1.3 Hurricane Forecast Improvement Program (HFIP) Next-Generation Strategies: Reengineering the Hurricane Analysis Forecast System (HAFS)

Tuesday, 14 January 2020: 9:00 AM
205B (Boston Convention and Exhibition Center)
Dorothy M. Koch, NOAA/NWS/NCEP, Silver Spring, MD; NOAA, Silver Spring, MD; and F. D. Marks, E. Rappaport, S. Gopalakrishnan, V. Tallapragada, A. Mehra, N. Lett, and S. Upadhayay

Hurricane Forecast Improvement Program (HFIP) Next Generation Strategies: Reengineering Hurricane Analysis Forecast System (HAFS)

Authors: Dorothy Koch1, F.D. Marks2, E. Rappaport3, S. Gopalakrishnan2 , V. Tallapragada4, A. Mehra4, N. Lett5 , S. Upadhayay5

The Hurricane Forecast Improvement Program (HFIP) approach is designed to accelerate the implementation of promising technologies and techniques from the research community into operations. That approach has resulted in a 20% reduction in both tropical cyclone (TC) storm track and intensity numerical guidance errors during HFIP’s first decade.

The Weather Research and Forecasting Innovation Act section 4, signed on April 18, 2017, required NOAA to develop a plan for the future direction of HFIP, detailing the specific research, development, and technology transfer activities associated with HFIP’s next generation of science and R2O challenges. To address the plan’s three objectives: 1) improving the prediction of RI and track of TCs; 2) improving the forecast and communication of surges from TCs; and 3) incorporating risk communication research to create more effective watch and warning products., six key strategies were developed. The top three strategies are: 1) Advance the operational Hurricane Analysis and Forecast System (HAFS); 2) Improve probabilistic guidance; and 3) Enhance communication of risk and uncertainty. The approach is largely encapsulated in a multi-scale, coupled HAFS modeling system and data assimilation package. HAFS will provide an operational analysis and forecast out to seven days, with reliable and skillful guidance on TC track and intensity (including rapid intensification), storm size, genesis, storm surge, rainfall and tornadoes associated with TCs. Investment in research advances is underway to develop the HAFS by modernizing the global prediction system based on the FV3GFS dynamical core while continuing research initiatives with the regional ensembles, telescoping two-way interactive moving nests, and probabilistic forecasts. This presentation will summarize the year 1 results of the progress made towards the next generation of the HFIP, including overview of HAFS first real-time deployment during the 2019 hurricane season.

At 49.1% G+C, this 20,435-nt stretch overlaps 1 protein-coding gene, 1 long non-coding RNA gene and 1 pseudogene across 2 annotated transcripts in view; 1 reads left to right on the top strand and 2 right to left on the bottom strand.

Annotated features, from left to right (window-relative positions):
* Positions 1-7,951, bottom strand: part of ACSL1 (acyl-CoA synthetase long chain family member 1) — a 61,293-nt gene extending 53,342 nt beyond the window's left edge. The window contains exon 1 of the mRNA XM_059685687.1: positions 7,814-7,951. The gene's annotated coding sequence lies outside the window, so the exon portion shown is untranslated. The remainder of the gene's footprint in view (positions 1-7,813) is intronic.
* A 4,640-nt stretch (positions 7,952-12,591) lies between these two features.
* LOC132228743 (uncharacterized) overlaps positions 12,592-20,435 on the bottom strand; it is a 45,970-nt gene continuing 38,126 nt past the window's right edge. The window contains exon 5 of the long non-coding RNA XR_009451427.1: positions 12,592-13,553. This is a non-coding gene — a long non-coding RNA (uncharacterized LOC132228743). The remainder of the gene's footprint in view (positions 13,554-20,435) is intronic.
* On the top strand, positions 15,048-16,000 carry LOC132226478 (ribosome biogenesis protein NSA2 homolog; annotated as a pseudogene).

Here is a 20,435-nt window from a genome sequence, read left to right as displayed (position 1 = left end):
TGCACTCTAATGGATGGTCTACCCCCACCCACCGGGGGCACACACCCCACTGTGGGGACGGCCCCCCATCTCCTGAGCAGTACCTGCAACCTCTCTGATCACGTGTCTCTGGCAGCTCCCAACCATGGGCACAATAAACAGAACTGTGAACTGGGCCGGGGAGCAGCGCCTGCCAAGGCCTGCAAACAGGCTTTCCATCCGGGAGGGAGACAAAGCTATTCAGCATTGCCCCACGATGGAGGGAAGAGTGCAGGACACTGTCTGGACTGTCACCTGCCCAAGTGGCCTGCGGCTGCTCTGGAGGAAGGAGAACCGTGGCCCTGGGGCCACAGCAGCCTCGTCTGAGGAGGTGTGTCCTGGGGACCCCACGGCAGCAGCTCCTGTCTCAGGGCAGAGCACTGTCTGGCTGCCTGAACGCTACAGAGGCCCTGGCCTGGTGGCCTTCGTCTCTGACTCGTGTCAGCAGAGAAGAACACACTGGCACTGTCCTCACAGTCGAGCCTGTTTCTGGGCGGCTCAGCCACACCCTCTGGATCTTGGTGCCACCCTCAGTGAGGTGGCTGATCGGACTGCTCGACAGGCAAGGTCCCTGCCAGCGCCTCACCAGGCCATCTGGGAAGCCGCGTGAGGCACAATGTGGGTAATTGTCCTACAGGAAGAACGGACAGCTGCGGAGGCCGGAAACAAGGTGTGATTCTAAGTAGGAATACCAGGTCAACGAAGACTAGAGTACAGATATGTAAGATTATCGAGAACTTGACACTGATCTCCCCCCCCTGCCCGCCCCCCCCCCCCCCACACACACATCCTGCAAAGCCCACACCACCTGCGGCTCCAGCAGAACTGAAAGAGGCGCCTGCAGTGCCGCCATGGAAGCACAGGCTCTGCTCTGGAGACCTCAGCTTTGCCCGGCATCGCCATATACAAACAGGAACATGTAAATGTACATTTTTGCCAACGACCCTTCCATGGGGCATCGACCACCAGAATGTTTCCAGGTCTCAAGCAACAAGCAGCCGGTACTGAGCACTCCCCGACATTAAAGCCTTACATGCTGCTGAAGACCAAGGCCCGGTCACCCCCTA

1 Office of Science and Technology Integration/NWS/NOAA, Silver Spring, MD

2 Atlantic Oceanographic and Meteorological Laboratory/OAR/NOAA, Miami, FL

3 National Hurricane Center/NWS/NOAA, Miami, FL

4 Environmental Modeling Center/NWS/NOAA, College Park, MD

5 Science and Technology Corporation, Silver Spring, MD

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